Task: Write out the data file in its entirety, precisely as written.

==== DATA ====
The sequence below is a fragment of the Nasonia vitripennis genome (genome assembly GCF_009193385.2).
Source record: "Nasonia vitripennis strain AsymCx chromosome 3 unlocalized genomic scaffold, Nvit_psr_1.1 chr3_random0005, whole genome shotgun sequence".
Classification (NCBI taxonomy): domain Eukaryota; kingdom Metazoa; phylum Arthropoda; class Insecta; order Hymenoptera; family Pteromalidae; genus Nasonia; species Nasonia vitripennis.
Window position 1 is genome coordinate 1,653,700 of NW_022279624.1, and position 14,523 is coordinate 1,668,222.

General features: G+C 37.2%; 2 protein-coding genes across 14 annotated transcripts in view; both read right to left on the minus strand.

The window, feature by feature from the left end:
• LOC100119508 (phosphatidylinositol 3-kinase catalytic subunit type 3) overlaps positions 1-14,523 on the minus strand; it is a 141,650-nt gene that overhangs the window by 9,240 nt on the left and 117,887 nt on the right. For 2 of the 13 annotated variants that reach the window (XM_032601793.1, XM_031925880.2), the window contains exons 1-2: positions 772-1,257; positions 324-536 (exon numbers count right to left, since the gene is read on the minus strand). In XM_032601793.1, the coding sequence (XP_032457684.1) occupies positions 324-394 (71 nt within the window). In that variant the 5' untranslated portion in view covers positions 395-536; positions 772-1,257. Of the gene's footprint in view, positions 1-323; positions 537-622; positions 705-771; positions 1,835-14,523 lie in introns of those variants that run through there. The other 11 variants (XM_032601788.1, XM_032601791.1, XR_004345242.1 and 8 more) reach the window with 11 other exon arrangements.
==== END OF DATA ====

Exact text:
The sequence below is a fragment of the Nasonia vitripennis genome (genome assembly GCF_009193385.2).
Source record: "Nasonia vitripennis strain AsymCx chromosome 3 unlocalized genomic scaffold, Nvit_psr_1.1 chr3_random0005, whole genome shotgun sequence".
Classification (NCBI taxonomy): domain Eukaryota; kingdom Metazoa; phylum Arthropoda; class Insecta; order Hymenoptera; family Pteromalidae; genus Nasonia; species Nasonia vitripennis.
Window position 1 is genome coordinate 1,653,700 of NW_022279624.1, and position 14,523 is coordinate 1,668,222.

General features: G+C 37.2%; 2 protein-coding genes across 14 annotated transcripts in view; both read right to left on the minus strand.

The window, feature by feature from the left end:
• LOC100119508 (phosphatidylinositol 3-kinase catalytic subunit type 3) overlaps positions 1-14,523 on the minus strand; it is a 141,650-nt gene that overhangs the window by 9,240 nt on the left and 117,887 nt on the right. For 2 of the 13 annotated variants that reach the window (XM_032601793.1, XM_031925880.2), the window contains exons 1-2: positions 772-1,257; positions 324-536 (exon numbers count right to left, since the gene is read on the minus strand). In XM_032601793.1, the coding sequence (XP_032457684.1) occupies positions 324-394 (71 nt within the window). In that variant the 5' untranslated portion in view covers positions 395-536; positions 772-1,257. Of the gene's footprint in view, positions 1-323; positions 537-622; positions 705-771; positions 1,835-14,523 lie in introns of those variants that run through there. The other 11 variants (XM_032601788.1, XM_032601791.1, XR_004345242.1 and 8 more) reach the window with 11 other exon arrangements.